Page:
Houston attorney Larry Williams is suing Apple over the recently disclosed FaceTime bug which allows callers to listen to the audio of the recipient before they answer the phone, claiming it allowed the recording of a private deposition.
Williams argued Apple was negligent when it allowed the microphone to be used in this way and that "plaintiff was undergoing a private deposition with a client when this defective product breach allowed for the recording of a private deposition," according to court documents.
"The Product was used for its intended purposes because Plaintiff updated their phone for the purpose of group FaceTime calls but not unsolicited eavesdropping. Plaintiff suffered injuries."
Williams also alleged a breach of warranty and strict products liability among other allegations.
The vulnerability is believed to affect devices running iOS 12.1 or later and temporarily has been patched by disabling of the Group FaceTime feature on the server side. A more permanent fix is expected later this week.
The vulnerability was discovered by a 14-year-old in Arizona who found he could use the feature to eavesdrop on his friends when setting up a chat for a round of Fortnite.
The teen attempted to warn Apple but did not hear back from the company as Apple’s security team before the glitch went viral, most likely due to the large number of inquiries it receives daily that must be verified.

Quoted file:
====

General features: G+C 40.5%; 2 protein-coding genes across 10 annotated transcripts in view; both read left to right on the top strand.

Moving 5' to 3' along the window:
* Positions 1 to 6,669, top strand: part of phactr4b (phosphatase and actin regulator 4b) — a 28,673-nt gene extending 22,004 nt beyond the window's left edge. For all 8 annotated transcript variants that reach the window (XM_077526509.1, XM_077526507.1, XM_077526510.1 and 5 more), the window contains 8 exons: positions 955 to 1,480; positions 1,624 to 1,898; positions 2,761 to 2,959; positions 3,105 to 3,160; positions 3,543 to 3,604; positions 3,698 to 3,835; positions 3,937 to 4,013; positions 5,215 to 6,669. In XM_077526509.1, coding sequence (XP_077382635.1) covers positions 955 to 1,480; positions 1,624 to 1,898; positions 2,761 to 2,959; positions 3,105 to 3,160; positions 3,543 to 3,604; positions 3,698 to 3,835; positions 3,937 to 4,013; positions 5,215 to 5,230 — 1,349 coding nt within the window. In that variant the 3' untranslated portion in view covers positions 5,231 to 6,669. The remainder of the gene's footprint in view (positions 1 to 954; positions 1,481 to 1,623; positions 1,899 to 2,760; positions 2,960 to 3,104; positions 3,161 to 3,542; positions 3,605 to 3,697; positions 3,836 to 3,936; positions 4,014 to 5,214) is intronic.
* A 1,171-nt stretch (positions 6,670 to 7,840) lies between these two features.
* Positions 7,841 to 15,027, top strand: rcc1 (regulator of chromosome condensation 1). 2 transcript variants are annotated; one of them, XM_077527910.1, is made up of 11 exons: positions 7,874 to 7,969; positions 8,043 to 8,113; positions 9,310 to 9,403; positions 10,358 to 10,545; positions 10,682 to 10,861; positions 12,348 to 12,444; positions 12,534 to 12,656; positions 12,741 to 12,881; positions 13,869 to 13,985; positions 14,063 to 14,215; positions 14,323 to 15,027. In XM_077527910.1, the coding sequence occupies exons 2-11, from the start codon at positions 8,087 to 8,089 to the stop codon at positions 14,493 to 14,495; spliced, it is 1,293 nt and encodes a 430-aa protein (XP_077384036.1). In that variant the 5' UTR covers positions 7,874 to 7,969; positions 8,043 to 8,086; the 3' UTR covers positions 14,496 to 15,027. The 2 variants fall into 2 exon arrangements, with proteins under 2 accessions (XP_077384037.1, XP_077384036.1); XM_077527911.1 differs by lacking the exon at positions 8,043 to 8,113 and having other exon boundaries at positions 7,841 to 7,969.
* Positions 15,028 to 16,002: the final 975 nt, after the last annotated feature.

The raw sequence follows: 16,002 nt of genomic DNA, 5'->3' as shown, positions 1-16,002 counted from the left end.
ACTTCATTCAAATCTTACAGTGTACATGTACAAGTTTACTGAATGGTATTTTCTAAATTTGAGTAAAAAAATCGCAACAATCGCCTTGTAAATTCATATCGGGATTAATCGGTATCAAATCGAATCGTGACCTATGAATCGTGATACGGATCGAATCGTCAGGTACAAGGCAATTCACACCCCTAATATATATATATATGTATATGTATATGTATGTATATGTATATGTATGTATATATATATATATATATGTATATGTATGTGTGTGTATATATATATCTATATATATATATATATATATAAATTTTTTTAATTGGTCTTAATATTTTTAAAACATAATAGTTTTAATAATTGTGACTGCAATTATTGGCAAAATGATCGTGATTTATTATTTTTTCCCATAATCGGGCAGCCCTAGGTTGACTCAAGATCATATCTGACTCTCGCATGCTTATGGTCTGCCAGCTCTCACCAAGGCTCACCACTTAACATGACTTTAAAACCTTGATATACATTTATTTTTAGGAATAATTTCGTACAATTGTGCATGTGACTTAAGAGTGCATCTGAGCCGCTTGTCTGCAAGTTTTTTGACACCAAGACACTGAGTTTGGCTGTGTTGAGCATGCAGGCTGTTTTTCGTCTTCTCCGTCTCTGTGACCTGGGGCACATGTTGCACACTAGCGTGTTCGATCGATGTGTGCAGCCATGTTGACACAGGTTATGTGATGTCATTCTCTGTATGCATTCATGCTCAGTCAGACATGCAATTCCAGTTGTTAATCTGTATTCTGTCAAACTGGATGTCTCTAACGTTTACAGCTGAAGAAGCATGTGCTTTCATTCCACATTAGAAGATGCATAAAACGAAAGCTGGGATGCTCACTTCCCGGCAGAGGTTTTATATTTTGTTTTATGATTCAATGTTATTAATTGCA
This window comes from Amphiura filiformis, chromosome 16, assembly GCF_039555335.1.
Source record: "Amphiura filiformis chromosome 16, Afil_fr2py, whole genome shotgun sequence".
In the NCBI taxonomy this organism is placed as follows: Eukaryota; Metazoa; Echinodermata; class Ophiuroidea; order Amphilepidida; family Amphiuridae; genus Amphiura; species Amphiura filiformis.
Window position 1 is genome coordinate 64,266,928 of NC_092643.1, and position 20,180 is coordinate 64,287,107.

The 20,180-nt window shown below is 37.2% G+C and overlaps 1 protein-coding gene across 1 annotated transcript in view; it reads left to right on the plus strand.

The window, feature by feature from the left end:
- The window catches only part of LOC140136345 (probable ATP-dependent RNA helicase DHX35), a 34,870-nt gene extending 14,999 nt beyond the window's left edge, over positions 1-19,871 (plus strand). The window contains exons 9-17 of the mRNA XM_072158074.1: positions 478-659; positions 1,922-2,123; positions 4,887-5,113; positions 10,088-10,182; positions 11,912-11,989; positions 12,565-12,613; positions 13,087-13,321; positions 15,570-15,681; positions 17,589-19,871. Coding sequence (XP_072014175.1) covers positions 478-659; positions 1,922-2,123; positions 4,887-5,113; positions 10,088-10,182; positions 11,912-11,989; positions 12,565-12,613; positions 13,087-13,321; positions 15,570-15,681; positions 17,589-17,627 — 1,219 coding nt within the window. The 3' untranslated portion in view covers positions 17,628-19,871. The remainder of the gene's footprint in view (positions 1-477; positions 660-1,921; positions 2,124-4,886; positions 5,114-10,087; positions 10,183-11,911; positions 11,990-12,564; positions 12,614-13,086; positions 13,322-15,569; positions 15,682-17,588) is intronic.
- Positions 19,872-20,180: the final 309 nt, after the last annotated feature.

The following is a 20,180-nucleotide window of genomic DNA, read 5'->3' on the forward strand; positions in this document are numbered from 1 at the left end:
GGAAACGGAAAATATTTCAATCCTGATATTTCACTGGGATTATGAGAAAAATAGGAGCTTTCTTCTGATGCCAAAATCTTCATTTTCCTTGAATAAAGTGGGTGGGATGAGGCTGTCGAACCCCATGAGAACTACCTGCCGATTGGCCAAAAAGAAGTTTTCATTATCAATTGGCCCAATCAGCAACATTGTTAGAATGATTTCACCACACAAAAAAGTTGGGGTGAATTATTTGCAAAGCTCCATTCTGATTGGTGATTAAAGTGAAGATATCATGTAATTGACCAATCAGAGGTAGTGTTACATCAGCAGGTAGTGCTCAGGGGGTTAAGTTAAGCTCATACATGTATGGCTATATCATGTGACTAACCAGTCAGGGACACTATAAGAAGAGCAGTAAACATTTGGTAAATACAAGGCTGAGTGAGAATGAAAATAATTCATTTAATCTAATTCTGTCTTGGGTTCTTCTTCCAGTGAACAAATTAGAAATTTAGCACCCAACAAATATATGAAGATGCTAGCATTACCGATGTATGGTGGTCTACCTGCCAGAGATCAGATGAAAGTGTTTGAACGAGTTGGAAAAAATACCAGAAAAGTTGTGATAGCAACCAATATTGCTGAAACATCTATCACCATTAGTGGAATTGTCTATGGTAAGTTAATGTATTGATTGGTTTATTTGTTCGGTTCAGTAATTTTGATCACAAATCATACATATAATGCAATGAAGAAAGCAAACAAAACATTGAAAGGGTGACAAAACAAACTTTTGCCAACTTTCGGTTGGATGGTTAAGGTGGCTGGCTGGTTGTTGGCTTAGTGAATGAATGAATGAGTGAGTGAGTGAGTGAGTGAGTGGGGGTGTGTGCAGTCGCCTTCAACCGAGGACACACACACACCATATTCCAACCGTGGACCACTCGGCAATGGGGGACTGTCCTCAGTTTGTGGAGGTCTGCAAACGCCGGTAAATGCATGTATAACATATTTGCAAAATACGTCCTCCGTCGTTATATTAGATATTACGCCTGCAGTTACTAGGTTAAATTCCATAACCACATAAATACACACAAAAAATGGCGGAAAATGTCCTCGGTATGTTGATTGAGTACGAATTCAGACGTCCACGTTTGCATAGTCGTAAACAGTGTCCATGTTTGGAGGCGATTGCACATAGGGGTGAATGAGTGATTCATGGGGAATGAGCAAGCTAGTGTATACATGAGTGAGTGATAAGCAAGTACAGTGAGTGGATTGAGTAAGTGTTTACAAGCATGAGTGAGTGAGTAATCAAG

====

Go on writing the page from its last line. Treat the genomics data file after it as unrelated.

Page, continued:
All an attacker would have needed to do to replicate the vulnerability is to initiate a call with a iPhone contact while the phone is dialing and swipe up from the lower part of the screen after choosing "Add Person," add his/her name. This would launch a group FaceTime call in which the recipients audio can be heard even if they don’t accept the call.
Anything that human beings design will at times have deficiencies, HackerOne CEO Marten Mickos told SC Media.
"It is only natural that there are software and security bugs," Mickos said. " It is wrong only if the bug cannot be reported to the vendor or if the bug will go unfixed. As a society, we must agree and mandate that anyone providing a digital product or service to consumers must have a proper way of receiving bug reports and fixing the problems."
George Gerchow, CSO of SumoLogic said its important for users to keep in mind the patch is not a permanent fix, but is a temporary workaround.
"The difference being users are losing functionality as there is no patch yet available," Gerchow said. "Even though Apple has gone through great strides to protect their users’ information, this latest bug is yet another reinforcement that privacy continues to remain a major concern regardless of your company’s size or security and privacy investments."
Gerchow added the bug is also a reminder that nobody’s data is 100 percent safe and that it’s all of our responsibility to be more diligent in protecting the privacy of our customers’ sensitive information against future vulnerabilities.
This article was originally published on SC Media US.